Of all the campaigns you've worked on, which was your favourite?

The Ilisu dam campaign. It was about the British government's financial support of dam-building in the Kurdish region of Turkey. Seventy-eight thousand people were going to be displaced in a recovering war zone. It had an evil vibe around it.

The people we were working with were wonderful; campaigners such as Nick Hildyard from the Cornerhouse. He said the first thing we need to do is go out into the Kurdish region and find out what they want us to do. There is no point working in solidarity unless it really is in solidarity. So we went there and what they said was: "We want you to attack the finances." We spent three years doing it and we stopped the dam being built.

I liked the fake PR company you ran, teaching arms dealers to overhaul their image.

That was funny because we used to stay in the hotel with all the old arms leaders. We'd get up and have breakfast with them and they'd be drunk. It was a credible admission of the use of UK equipment in East Timor and that was very important.

Do you vote?

Yes.

Is there a plan?

For me? For my career? Oh, fuck no. No, no, no, no, no. I'm rather proud that my career is built out of the smell of burned bridges. I have pissed off so many people. Me and Channel 4, we hold each other in mutual antipathy, if it ever crosses our minds to think about each other.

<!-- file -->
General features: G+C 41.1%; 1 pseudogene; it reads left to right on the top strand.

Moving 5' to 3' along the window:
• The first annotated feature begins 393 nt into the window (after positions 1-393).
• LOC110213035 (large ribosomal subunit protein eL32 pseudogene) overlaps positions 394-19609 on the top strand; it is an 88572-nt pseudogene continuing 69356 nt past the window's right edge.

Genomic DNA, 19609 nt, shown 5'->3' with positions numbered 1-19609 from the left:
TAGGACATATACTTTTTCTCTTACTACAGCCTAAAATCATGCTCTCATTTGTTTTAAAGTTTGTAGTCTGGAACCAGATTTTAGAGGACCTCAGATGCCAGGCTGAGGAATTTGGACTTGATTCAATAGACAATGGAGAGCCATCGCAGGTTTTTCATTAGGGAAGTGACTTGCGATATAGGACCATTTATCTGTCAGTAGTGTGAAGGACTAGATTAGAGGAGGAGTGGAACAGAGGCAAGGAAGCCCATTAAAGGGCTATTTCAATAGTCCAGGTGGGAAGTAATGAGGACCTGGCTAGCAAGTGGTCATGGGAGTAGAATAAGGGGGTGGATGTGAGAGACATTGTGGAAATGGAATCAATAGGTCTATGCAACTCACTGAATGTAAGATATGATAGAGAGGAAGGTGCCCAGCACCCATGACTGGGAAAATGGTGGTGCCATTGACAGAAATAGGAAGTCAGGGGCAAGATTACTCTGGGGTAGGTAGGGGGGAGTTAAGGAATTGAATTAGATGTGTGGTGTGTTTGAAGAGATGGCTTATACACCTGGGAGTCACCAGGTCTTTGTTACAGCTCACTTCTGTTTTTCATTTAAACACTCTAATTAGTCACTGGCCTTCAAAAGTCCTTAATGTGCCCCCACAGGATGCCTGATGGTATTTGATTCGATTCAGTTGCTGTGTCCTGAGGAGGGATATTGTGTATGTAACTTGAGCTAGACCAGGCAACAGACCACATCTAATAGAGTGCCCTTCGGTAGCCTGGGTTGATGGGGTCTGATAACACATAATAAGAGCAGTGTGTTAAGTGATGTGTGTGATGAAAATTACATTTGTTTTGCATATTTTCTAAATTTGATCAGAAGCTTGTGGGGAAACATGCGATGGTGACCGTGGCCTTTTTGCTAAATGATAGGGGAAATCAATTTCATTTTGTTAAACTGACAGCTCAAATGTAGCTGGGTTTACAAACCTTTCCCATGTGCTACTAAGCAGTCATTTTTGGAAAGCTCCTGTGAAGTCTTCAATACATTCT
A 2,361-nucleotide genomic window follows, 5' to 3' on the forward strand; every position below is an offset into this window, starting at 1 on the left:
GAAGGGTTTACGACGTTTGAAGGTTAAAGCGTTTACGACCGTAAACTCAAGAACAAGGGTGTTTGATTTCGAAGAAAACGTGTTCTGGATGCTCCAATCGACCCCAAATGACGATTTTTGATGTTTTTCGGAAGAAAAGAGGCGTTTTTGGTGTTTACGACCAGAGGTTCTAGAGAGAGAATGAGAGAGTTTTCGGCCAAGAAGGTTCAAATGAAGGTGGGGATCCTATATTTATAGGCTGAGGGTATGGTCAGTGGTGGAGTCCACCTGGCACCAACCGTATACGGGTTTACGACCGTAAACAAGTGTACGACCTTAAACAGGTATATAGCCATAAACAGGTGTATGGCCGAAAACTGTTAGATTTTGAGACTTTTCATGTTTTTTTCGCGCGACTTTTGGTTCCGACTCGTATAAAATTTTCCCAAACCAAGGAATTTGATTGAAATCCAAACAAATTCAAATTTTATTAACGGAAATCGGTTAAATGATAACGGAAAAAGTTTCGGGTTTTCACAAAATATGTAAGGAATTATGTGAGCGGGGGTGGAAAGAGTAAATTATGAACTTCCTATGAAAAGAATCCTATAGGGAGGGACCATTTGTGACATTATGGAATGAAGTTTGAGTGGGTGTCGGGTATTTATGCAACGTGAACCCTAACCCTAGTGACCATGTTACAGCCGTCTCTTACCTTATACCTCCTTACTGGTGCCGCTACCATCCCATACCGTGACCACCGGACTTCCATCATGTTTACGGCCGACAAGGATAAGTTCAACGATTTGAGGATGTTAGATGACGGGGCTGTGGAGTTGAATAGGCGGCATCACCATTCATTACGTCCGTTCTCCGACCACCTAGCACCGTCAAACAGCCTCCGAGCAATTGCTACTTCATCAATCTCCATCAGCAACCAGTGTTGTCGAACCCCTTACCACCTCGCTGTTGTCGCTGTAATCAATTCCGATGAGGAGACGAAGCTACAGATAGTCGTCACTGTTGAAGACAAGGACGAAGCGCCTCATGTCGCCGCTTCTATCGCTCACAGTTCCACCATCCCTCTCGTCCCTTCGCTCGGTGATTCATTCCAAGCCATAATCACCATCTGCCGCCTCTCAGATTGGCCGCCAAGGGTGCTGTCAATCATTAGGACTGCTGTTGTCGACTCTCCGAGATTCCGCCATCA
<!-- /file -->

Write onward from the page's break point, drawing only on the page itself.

Is there anything you regret?

Masses of stuff. As a younger performer, I was very eager to get on. It meant that I was brusque in my relationships with people when I shouldn't have been. I should have taken my time. And there are things we did for telly that I regret. We probably should have stopped a series earlier than we did.

Are you compromising less now?

The way we funded this [touring show about the West Bank] was quite nice. I used the book money. You can get the finance by doing various bits and pieces. You don't have to go through the traditional routes. It certainly makes you feel happier. It doesn't make me feel like I've used someone, which is something you do feel in television, sometimes. It's a horrible feeling.

Are we all doomed?

No. If we look at the past century, we've got a fair chance of sorting something out.

"Extreme Rambling" is on tour -- full gig listings are available here. The book of the tour is published on 7 April 2011 by Ebury Press. You can pre-order it here.

Helen Lewis is deputy editor of the New Statesman. She has presented BBC Radio 4’s Week in Westminster and is a regular panellist on BBC1’s Sunday Politics.

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The New Times: Brexit, globalisation, the crisis in Labour and the future of the left